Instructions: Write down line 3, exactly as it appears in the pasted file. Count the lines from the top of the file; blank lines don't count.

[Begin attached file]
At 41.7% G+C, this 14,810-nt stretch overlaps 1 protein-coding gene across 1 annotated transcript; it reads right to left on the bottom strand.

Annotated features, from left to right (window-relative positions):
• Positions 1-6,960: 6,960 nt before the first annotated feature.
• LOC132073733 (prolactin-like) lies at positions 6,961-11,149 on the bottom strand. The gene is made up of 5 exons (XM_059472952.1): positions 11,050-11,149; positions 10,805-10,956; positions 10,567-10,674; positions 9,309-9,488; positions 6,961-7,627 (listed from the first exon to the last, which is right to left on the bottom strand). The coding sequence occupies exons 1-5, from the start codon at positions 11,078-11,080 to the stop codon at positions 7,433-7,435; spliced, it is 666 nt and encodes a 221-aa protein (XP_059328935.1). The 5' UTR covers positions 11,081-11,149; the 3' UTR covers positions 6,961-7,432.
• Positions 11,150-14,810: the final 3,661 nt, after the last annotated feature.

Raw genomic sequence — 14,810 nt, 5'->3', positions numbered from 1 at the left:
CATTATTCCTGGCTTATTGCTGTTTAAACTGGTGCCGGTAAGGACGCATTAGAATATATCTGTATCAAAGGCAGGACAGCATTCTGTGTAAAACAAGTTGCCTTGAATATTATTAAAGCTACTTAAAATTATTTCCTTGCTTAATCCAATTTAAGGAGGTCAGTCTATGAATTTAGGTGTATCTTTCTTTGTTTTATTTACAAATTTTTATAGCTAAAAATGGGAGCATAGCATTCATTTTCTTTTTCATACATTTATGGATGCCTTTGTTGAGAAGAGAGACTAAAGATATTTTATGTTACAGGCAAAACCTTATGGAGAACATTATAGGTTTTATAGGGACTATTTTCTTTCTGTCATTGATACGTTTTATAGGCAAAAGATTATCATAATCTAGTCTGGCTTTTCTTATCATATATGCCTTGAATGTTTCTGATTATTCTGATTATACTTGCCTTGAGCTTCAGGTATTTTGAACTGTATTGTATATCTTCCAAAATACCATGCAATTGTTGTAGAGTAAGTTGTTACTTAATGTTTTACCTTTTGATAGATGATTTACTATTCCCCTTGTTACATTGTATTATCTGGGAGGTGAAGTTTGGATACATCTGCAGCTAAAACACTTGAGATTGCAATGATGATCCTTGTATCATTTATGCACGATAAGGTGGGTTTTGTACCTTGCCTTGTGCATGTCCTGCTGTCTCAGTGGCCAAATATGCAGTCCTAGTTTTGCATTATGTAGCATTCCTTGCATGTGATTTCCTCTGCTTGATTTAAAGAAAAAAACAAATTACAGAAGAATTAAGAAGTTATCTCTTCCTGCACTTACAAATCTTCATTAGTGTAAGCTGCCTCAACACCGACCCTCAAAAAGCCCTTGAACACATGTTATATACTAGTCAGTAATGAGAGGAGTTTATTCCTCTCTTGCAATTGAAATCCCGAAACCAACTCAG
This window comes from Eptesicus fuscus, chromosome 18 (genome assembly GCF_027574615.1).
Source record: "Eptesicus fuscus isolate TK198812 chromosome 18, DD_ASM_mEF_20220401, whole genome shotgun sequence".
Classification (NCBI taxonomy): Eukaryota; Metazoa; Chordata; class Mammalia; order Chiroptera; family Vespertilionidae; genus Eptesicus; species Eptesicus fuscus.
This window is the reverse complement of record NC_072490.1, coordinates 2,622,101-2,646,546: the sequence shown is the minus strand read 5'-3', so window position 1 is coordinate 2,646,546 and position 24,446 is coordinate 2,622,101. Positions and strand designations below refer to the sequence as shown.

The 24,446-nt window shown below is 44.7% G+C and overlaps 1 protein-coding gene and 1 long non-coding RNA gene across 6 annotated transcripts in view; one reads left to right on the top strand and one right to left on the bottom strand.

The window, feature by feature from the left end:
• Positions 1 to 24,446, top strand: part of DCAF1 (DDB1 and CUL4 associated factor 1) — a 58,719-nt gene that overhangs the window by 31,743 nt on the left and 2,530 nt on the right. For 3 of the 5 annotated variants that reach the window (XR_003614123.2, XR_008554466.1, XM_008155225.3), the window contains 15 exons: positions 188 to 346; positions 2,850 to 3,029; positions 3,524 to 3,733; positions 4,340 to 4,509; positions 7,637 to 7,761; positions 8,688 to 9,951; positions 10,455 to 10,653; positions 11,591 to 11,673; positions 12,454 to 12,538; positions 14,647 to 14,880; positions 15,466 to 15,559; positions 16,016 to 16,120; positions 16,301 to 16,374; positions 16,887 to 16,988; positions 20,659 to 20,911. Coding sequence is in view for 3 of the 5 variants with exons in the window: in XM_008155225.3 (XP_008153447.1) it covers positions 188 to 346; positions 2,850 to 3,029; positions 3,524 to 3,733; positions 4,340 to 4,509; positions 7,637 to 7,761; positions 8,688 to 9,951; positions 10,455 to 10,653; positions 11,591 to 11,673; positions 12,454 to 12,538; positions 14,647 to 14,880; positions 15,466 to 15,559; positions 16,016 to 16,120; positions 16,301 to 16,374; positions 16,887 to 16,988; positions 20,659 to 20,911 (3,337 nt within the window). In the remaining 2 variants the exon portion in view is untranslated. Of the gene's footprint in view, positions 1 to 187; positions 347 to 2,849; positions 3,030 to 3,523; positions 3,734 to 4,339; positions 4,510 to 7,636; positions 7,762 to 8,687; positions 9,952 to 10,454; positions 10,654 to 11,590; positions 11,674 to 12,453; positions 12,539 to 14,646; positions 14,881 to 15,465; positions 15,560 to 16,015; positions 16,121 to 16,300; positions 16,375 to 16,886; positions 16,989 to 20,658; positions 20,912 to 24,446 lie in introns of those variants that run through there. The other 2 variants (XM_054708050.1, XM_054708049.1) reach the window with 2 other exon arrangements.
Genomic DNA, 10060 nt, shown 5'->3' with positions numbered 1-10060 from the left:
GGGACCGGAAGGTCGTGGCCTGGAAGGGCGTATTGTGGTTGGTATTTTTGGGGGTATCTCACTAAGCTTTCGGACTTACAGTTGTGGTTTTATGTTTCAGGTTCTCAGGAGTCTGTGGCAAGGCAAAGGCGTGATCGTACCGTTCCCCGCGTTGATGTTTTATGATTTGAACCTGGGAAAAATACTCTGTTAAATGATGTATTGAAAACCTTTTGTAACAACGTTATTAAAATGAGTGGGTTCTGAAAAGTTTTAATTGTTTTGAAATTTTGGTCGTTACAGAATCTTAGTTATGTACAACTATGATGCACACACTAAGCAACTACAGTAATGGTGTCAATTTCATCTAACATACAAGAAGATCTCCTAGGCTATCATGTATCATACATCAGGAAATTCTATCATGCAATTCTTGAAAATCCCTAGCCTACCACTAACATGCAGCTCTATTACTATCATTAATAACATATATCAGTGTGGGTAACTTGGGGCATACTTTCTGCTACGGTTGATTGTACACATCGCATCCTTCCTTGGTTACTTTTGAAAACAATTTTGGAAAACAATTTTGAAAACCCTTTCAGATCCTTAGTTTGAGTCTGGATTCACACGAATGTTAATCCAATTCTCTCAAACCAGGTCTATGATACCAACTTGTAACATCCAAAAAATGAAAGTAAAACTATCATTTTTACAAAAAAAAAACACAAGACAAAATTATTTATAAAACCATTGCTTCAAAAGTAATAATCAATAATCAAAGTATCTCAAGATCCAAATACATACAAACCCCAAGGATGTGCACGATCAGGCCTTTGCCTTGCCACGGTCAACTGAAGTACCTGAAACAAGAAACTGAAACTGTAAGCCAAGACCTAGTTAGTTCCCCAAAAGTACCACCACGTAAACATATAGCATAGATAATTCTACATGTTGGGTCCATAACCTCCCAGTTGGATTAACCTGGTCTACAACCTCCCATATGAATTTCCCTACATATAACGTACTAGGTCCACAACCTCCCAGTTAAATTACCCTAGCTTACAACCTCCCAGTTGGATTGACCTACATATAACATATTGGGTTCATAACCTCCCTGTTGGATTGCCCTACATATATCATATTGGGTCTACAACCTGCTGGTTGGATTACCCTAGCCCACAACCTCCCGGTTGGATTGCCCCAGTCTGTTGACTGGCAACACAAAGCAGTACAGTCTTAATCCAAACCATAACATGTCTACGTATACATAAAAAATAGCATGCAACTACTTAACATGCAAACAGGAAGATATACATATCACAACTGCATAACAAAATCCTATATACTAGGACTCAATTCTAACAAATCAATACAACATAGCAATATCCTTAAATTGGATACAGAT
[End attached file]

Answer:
• Positions 1-6,960: 6,960 nt before the first annotated feature.